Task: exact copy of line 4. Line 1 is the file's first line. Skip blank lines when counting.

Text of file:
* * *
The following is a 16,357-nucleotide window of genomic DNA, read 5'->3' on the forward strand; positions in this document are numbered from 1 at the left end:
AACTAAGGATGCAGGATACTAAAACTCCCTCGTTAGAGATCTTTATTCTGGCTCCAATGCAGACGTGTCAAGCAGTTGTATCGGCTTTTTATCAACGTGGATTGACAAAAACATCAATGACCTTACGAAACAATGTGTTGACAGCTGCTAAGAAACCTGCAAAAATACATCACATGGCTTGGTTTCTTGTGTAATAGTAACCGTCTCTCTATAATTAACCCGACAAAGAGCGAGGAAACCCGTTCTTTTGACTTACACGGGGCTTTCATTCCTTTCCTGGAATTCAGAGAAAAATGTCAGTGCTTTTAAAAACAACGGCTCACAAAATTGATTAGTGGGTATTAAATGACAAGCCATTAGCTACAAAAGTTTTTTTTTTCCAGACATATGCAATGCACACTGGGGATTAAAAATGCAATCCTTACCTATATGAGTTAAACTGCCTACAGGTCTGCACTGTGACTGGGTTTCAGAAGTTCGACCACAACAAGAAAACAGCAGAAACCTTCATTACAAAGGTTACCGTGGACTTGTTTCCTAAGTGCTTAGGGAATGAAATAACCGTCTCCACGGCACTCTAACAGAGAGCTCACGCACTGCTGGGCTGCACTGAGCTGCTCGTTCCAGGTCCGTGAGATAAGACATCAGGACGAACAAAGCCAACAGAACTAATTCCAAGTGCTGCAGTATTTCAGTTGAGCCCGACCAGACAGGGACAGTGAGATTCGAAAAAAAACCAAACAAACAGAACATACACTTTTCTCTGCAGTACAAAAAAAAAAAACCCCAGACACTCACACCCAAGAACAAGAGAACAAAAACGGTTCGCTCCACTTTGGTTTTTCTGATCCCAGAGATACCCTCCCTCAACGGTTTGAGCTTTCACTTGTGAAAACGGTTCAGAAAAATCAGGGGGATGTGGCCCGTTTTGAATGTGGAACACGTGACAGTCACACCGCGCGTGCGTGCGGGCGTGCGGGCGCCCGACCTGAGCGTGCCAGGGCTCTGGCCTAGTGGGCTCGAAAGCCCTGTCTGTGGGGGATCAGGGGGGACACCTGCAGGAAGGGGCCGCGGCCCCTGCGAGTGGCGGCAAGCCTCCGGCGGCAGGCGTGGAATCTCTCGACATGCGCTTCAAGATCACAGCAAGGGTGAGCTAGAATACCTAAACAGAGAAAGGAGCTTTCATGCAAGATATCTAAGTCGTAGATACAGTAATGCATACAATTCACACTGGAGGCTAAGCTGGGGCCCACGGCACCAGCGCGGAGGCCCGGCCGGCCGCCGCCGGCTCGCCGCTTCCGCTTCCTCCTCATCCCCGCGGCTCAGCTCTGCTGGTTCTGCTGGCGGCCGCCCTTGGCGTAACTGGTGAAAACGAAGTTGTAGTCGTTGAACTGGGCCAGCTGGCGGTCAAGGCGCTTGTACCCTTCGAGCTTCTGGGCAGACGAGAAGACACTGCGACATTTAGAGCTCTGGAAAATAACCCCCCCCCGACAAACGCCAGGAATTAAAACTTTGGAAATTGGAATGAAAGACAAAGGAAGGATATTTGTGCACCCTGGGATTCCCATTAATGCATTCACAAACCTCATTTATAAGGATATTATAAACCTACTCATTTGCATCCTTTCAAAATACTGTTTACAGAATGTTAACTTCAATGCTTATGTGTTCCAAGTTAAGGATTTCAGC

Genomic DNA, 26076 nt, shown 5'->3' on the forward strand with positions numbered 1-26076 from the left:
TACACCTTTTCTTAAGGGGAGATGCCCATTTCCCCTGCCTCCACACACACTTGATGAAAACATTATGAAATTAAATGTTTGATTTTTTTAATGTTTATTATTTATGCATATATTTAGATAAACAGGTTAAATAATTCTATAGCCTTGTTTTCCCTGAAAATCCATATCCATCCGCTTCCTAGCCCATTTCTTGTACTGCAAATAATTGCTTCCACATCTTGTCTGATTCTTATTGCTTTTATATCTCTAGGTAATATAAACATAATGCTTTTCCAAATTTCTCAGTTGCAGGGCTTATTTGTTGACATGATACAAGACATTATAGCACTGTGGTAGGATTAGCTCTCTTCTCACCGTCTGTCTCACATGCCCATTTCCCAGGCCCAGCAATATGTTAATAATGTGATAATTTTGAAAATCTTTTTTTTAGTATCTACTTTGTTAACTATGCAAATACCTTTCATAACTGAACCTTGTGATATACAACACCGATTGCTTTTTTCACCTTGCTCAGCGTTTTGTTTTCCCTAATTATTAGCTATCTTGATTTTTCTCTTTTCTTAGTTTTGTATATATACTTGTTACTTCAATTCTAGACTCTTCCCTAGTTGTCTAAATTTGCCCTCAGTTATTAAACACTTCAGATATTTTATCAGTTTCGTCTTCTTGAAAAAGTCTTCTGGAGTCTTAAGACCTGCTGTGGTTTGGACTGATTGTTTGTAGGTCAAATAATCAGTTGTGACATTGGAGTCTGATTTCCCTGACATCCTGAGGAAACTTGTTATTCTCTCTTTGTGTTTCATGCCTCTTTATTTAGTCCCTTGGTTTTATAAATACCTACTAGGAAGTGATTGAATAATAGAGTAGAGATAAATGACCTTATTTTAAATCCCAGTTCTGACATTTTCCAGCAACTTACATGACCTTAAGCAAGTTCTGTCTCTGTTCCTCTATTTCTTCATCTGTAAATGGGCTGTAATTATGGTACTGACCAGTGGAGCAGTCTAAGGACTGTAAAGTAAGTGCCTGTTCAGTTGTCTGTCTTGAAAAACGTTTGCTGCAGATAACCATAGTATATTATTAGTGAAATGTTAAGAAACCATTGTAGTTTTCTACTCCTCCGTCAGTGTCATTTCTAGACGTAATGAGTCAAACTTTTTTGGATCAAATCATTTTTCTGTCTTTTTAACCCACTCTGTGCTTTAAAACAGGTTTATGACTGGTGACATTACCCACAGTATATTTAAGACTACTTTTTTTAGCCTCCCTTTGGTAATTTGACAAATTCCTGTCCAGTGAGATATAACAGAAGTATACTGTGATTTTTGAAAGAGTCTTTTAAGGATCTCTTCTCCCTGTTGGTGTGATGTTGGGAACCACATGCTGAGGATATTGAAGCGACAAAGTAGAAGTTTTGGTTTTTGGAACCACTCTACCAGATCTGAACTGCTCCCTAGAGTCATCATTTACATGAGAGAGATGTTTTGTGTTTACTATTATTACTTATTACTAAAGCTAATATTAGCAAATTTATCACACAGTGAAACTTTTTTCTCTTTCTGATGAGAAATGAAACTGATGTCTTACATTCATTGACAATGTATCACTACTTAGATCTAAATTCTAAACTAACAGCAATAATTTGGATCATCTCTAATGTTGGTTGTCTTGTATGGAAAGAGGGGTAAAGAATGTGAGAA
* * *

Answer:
TACACCTTTTCTTAAGGGGAGATGCCCATTTCCCCTGCCTCCACACACACTTGATGAAAACATTATGAAATTAAATGTTTGATTTTTTTAATGTTTATTATTTATGCATATATTTAGATAAACAGGTTAAATAATTCTATAGCCTTGTTTTCCCTGAAAATCCATATCCATCCGCTTCCTAGCCCATTTCTTGTACTGCAAATAATTGCTTCCACATCTTGTCTGATTCTTATTGCTTTTATATCTCTAGGTAATATAAACATAATGCTTTTCCAAATTTCTCAGTTGCAGGGCTTATTTGTTGACATGATACAAGACATTATAGCACTGTGGTAGGATTAGCTCTCTTCTCACCGTCTGTCTCACATGCCCATTTCCCAGGCCCAGCAATATGTTAATAATGTGATAATTTTGAAAATCTTTTTTTTAGTATCTACTTTGTTAACTATGCAAATACCTTTCATAACTGAACCTTGTGATATACAACACCGATTGCTTTTTTCACCTTGCTCAGCGTTTTGTTTTCCCTAATTATTAGCTATCTTGATTTTTCTCTTTTCTTAGTTTTGTATATATACTTGTTACTTCAATTCTAGACTCTTCCCTAGTTGTCTAAATTTGCCCTCAGTTATTAAACACTTCAGATATTTTATCAGTTTCGTCTTCTTGAAAAAGTCTTCTGGAGTCTTAAGACCTGCTGTGGTTTGGACTGATTGTTTGTAGGTCAAATAATCAGTTGTGACATTGGAGTCTGATTTCCCTGACATCCTGAGGAAACTTGTTATTCTCTCTTTGTGTTTCATGCCTCTTTATTTAGTCCCTTGGTTTTATAAATACCTACTAGGAAGTGATTGAATAATAGAGTAGAGATAAATGACCTTATTTTAAATCCCAGTTCTGACATTTTCCAGCAACTTACATGACCTTAAGCAAGTTCTGTCTCTGTTCCTCTATTTCTTCATCTGTAAATGGGCTGTAATTATGGTACTGACCAGTGGAGCAGTCTAAGGACTGTAAAGTAAGTGCCTGTTCAGTTGTCTGTCTTGAAAAACGTTTGCTGCAGATAACCATAGTATATTATTAGTGAAATGTTAAGAAACCATTGTAGTTTTCTACTCCTCCGTCAGTGTCATTTCTAGACGTAATGAGTCAAACTTTTTTGGATCAAATCATTTTTCTGTCTTTTTAACCCACTCTGTGCTTTAAAACAGGTTTATGACTGGTGACATTACCCACAGTATATTTAAGACTACTTTTTTTAGCCTCCCTTTGGTAATTTGACAAATTCCTGTCCAGTGAGATATAACAGAAGTATACTGTGATTTTTGAAAGAGTCTTTTAAGGATCTCTTCTCCCTGTTGGTGTGATGTTGGGAACCACATGCTGAGGATATTGAAGCGACAAAGTAGAAGTTTTGGTTTTTGGAACCACTCTACCAGATCTGAACTGCTCCCTAGAGTCATCATTTACATGAGAGAGATGTTTTGTGTTTACTATTATTACTTATTACTAAAGCTAATATTAGCAAATTTATCACACAGTGAAACTTTTTTCTCTTTCTGATGAGAAATGAAACTGATGTCTTACATTCATTGACAATGTATCACTACTTAGATCTAAATTCTAAACTAACAGCAATAATTTGGATCATCTCTAATGTTGGTTGTCTTGTATGGAAAGAGGGGTAAAGAATGTGAGAA